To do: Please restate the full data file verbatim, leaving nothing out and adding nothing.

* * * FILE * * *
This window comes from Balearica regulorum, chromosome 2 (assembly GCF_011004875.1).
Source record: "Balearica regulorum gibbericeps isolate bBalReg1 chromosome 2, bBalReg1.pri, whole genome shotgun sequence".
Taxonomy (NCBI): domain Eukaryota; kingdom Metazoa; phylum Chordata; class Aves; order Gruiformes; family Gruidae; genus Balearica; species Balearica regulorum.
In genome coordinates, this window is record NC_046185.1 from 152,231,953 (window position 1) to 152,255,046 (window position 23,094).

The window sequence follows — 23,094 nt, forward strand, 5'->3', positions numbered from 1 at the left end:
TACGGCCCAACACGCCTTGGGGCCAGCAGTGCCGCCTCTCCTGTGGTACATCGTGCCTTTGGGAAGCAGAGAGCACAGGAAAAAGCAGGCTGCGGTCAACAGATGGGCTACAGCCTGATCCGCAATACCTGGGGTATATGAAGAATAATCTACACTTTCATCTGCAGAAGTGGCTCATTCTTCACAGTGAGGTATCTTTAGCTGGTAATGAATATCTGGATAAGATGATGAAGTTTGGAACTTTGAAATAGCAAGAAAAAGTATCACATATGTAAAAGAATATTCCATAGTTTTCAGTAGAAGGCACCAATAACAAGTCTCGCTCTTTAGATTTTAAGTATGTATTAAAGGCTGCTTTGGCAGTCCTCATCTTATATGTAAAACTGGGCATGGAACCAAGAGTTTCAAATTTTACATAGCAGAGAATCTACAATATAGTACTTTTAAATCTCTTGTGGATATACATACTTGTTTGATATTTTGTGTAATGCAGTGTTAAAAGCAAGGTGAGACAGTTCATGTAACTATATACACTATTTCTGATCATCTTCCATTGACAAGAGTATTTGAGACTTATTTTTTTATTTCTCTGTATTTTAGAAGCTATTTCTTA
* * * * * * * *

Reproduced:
This window comes from Balearica regulorum, chromosome 2 (assembly GCF_011004875.1).
Source record: "Balearica regulorum gibbericeps isolate bBalReg1 chromosome 2, bBalReg1.pri, whole genome shotgun sequence".
Taxonomy (NCBI): domain Eukaryota; kingdom Metazoa; phylum Chordata; class Aves; order Gruiformes; family Gruidae; genus Balearica; species Balearica regulorum.
In genome coordinates, this window is record NC_046185.1 from 152,231,953 (window position 1) to 152,255,046 (window position 23,094).

The window sequence follows — 23,094 nt, forward strand, 5'->3', positions numbered from 1 at the left end:
TACGGCCCAACACGCCTTGGGGCCAGCAGTGCCGCCTCTCCTGTGGTACATCGTGCCTTTGGGAAGCAGAGAGCACAGGAAAAAGCAGGCTGCGGTCAACAGATGGGCTACAGCCTGATCCGCAATACCTGGGGTATATGAAGAATAATCTACACTTTCATCTGCAGAAGTGGCTCATTCTTCACAGTGAGGTATCTTTAGCTGGTAATGAATATCTGGATAAGATGATGAAGTTTGGAACTTTGAAATAGCAAGAAAAAGTATCACATATGTAAAAGAATATTCCATAGTTTTCAGTAGAAGGCACCAATAACAAGTCTCGCTCTTTAGATTTTAAGTATGTATTAAAGGCTGCTTTGGCAGTCCTCATCTTATATGTAAAACTGGGCATGGAACCAAGAGTTTCAAATTTTACATAGCAGAGAATCTACAATATAGTACTTTTAAATCTCTTGTGGATATACATACTTGTTTGATATTTTGTGTAATGCAGTGTTAAAAGCAAGGTGAGACAGTTCATGTAACTATATACACTATTTCTGATCATCTTCCATTGACAAGAGTATTTGAGACTTATTTTTTTATTTCTCTGTATTTTAGAAGCTATTTCTTA